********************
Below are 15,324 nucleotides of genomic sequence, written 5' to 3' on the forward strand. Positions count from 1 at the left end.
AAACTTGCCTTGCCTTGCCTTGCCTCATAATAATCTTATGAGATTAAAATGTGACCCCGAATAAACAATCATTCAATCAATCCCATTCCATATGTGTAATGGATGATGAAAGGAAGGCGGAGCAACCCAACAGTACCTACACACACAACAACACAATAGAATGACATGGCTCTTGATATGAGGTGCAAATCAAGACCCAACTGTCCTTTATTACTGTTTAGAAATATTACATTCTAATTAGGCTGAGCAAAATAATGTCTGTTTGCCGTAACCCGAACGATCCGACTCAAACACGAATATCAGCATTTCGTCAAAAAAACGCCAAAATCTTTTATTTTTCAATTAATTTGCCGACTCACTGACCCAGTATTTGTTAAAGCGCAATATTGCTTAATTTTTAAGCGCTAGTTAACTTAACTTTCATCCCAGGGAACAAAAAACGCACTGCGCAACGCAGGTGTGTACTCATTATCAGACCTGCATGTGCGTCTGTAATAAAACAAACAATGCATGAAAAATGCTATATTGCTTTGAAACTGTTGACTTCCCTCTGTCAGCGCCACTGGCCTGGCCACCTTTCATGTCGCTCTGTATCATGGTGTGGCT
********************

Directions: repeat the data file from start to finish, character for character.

Below are 15,324 nucleotides of genomic sequence, written 5' to 3' on the forward strand. Positions count from 1 at the left end.
AAACTTGCCTTGCCTTGCCTTGCCTCATAATAATCTTATGAGATTAAAATGTGACCCCGAATAAACAATCATTCAATCAATCCCATTCCATATGTGTAATGGATGATGAAAGGAAGGCGGAGCAACCCAACAGTACCTACACACACAACAACACAATAGAATGACATGGCTCTTGATATGAGGTGCAAATCAAGACCCAACTGTCCTTTATTACTGTTTAGAAATATTACATTCTAATTAGGCTGAGCAAAATAATGTCTGTTTGCCGTAACCCGAACGATCCGACTCAAACACGAATATCAGCATTTCGTCAAAAAAACGCCAAAATCTTTTATTTTTCAATTAATTTGCCGACTCACTGACCCAGTATTTGTTAAAGCGCAATATTGCTTAATTTTTAAGCGCTAGTTAACTTAACTTTCATCCCAGGGAACAAAAAACGCACTGCGCAACGCAGGTGTGTACTCATTATCAGACCTGCATGTGCGTCTGTAATAAAACAAACAATGCATGAAAAATGCTATATTGCTTTGAAACTGTTGACTTCCCTCTGTCAGCGCCACTGGCCTGGCCACCTTTCATGTCGCTCTGTATCATGGTGTGGCT